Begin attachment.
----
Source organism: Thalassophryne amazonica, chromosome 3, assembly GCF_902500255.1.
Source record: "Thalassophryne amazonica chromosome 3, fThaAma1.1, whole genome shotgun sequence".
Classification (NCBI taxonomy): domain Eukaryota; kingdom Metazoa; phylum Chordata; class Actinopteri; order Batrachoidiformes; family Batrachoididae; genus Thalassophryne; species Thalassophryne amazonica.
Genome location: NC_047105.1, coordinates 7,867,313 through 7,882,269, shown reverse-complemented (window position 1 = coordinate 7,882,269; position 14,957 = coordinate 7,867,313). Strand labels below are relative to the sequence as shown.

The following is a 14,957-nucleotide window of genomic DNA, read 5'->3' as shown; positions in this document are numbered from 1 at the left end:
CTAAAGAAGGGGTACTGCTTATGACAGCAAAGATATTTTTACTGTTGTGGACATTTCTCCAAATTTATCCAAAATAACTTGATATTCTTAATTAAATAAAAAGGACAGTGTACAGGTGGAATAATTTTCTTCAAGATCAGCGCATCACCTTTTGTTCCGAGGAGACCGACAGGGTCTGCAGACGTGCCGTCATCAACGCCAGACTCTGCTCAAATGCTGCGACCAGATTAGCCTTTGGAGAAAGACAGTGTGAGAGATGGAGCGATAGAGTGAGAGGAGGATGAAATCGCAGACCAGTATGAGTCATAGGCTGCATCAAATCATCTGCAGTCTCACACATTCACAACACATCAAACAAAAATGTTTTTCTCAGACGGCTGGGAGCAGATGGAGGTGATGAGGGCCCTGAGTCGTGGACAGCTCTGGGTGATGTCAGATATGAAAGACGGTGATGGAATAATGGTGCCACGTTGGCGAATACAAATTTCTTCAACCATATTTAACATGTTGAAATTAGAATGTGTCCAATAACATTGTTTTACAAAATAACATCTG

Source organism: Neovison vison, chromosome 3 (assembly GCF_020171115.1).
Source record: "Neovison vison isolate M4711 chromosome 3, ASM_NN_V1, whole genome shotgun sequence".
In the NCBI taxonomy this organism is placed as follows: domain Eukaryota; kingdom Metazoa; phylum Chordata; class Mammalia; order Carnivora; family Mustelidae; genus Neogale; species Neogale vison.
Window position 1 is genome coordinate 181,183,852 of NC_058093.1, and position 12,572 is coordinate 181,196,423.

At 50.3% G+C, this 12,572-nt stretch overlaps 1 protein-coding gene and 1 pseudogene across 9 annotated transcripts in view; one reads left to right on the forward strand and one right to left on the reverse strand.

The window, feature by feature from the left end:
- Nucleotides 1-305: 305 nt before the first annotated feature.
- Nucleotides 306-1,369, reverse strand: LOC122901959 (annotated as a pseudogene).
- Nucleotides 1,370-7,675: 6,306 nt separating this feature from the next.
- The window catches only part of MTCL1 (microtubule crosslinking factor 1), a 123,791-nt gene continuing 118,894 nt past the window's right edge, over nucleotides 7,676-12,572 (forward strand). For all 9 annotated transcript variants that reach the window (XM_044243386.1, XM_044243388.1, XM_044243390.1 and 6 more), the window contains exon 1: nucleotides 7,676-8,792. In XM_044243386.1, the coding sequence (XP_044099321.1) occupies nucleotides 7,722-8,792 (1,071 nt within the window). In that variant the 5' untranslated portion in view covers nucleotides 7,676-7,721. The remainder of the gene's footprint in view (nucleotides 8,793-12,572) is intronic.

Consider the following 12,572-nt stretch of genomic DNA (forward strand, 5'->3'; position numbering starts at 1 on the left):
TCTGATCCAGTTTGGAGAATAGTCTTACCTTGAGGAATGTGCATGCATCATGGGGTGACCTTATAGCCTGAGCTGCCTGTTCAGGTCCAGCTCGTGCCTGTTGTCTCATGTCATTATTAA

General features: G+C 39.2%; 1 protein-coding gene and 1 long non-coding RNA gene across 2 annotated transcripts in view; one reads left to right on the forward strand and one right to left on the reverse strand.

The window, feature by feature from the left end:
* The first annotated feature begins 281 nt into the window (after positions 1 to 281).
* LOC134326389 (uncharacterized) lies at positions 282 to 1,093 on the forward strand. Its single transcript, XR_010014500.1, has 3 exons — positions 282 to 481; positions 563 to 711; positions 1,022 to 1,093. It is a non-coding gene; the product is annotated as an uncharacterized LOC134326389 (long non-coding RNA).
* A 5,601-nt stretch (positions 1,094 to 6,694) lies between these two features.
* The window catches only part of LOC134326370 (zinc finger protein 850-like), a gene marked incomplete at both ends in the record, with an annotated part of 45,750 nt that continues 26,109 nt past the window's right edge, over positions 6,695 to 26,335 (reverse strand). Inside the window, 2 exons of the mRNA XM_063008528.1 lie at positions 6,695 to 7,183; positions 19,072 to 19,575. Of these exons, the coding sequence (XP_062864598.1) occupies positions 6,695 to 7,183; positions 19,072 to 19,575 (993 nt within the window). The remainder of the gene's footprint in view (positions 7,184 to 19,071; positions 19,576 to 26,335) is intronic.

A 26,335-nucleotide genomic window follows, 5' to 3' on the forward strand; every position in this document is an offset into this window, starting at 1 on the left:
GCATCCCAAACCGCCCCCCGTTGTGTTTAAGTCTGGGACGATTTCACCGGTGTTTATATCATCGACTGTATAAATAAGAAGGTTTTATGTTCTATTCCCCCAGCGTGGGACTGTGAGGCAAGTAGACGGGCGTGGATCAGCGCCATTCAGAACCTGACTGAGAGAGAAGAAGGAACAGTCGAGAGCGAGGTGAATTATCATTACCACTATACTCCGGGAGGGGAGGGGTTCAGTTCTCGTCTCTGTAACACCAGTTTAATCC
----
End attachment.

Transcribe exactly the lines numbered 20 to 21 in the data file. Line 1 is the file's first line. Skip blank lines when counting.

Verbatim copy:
The window, feature by feature from the left end:
* The first annotated feature begins 281 nt into the window (after positions 1 to 281).